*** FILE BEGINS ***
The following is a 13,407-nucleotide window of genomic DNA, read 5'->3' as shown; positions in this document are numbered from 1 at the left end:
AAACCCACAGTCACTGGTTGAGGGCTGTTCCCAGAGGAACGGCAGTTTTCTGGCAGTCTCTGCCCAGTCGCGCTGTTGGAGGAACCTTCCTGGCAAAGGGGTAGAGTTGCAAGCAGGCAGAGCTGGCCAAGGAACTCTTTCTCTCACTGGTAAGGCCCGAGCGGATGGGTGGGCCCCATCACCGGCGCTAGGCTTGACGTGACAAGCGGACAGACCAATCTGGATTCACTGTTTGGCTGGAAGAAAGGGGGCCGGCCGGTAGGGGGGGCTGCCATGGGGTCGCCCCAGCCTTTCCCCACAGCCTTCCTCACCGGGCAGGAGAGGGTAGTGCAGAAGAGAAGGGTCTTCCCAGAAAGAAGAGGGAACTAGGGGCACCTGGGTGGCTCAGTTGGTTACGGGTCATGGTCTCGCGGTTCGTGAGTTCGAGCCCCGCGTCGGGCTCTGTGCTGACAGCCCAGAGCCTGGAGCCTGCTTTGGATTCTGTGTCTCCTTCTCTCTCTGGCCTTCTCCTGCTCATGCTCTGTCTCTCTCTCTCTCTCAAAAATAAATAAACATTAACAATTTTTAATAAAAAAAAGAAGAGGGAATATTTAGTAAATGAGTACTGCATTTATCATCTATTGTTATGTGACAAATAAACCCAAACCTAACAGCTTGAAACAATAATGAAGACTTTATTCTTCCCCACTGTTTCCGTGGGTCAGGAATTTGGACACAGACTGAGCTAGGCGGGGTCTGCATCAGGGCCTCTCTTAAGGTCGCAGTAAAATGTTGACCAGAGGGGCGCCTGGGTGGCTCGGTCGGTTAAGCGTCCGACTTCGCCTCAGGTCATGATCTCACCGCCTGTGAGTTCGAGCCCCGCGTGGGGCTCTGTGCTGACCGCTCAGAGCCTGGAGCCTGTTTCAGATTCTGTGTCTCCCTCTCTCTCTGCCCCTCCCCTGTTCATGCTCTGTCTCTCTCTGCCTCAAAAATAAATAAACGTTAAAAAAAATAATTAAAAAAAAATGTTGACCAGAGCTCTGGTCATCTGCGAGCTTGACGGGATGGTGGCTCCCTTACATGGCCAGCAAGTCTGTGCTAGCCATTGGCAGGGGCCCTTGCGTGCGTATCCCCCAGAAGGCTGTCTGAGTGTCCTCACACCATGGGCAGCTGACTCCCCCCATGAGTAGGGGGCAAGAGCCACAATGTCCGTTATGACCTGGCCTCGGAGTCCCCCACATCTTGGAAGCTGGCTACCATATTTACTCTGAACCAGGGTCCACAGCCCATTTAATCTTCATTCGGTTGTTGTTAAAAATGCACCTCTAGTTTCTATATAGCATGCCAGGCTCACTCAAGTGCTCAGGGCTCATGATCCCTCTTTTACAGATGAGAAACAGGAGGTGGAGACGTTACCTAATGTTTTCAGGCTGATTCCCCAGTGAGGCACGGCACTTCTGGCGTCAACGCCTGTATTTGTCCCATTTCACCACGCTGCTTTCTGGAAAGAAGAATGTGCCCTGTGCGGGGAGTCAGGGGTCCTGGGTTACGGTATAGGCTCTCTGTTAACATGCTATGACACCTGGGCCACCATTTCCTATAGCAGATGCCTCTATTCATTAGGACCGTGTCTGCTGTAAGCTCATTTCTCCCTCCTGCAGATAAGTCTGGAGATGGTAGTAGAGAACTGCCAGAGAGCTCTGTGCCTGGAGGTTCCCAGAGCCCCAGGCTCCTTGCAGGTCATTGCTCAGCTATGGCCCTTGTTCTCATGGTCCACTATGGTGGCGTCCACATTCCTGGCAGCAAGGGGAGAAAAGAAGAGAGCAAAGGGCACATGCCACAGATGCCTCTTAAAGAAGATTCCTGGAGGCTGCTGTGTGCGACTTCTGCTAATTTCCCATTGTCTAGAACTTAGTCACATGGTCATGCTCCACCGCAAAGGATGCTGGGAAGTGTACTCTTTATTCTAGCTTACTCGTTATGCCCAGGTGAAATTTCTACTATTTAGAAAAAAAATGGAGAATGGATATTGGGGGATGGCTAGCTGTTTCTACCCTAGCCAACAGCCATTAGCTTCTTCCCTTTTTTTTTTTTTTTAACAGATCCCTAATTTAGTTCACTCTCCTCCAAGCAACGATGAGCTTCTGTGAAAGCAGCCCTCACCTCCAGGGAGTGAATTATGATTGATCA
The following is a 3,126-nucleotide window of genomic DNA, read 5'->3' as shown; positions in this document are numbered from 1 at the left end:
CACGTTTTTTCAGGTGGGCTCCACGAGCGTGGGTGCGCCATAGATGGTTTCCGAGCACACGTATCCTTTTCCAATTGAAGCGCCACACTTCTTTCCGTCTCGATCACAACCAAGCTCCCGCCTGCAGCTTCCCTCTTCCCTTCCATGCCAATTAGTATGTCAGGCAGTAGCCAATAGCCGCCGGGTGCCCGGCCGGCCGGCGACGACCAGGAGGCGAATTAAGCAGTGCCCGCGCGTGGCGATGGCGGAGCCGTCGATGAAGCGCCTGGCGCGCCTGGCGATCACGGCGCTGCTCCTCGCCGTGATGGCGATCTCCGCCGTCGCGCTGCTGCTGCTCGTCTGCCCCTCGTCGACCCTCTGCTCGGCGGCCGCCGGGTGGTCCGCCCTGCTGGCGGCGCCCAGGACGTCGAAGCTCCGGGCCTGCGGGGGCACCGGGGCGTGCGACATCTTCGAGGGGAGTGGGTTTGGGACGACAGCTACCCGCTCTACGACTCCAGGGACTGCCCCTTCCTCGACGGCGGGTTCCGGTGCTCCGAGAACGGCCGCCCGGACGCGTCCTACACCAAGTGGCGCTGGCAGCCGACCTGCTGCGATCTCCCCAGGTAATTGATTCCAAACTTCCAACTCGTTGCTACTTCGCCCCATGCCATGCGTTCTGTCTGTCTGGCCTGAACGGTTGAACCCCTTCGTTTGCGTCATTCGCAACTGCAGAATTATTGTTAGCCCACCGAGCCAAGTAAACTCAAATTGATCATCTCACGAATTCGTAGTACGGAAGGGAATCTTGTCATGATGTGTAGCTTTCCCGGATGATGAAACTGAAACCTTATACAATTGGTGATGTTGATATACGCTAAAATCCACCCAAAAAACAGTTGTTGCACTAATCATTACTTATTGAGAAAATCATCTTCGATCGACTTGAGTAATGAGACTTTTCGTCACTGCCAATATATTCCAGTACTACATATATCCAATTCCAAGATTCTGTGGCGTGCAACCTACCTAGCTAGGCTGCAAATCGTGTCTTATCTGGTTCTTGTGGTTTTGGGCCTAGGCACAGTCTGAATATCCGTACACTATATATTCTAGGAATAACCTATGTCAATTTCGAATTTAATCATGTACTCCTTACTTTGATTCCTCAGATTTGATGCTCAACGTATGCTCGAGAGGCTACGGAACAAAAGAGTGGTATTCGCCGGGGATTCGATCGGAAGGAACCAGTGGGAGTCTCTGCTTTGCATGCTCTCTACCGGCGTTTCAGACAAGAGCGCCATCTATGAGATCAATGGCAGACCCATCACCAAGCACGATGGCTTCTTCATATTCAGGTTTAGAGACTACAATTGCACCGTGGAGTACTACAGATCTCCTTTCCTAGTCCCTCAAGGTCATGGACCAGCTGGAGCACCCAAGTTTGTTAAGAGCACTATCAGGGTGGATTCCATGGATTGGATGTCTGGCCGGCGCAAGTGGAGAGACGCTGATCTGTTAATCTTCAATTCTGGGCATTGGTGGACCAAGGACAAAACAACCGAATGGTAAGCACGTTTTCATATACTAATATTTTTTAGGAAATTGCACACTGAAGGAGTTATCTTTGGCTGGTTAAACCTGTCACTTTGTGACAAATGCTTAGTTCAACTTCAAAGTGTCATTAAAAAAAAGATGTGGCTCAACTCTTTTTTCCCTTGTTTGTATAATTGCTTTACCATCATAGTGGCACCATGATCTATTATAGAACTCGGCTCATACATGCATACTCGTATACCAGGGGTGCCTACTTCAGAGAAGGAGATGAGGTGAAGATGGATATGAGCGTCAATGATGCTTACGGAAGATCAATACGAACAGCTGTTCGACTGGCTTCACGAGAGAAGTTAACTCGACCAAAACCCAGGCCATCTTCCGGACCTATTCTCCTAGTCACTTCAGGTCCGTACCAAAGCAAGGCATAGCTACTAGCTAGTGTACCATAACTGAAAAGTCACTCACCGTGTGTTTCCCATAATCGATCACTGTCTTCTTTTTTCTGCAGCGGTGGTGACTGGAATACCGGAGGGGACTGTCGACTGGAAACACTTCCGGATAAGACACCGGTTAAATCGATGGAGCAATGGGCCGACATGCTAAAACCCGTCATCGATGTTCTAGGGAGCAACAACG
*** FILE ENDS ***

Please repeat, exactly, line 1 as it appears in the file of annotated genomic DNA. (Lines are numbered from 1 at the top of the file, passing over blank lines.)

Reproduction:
The following is a 13,407-nucleotide window of genomic DNA, read 5'->3' as shown; positions in this document are numbered from 1 at the left end: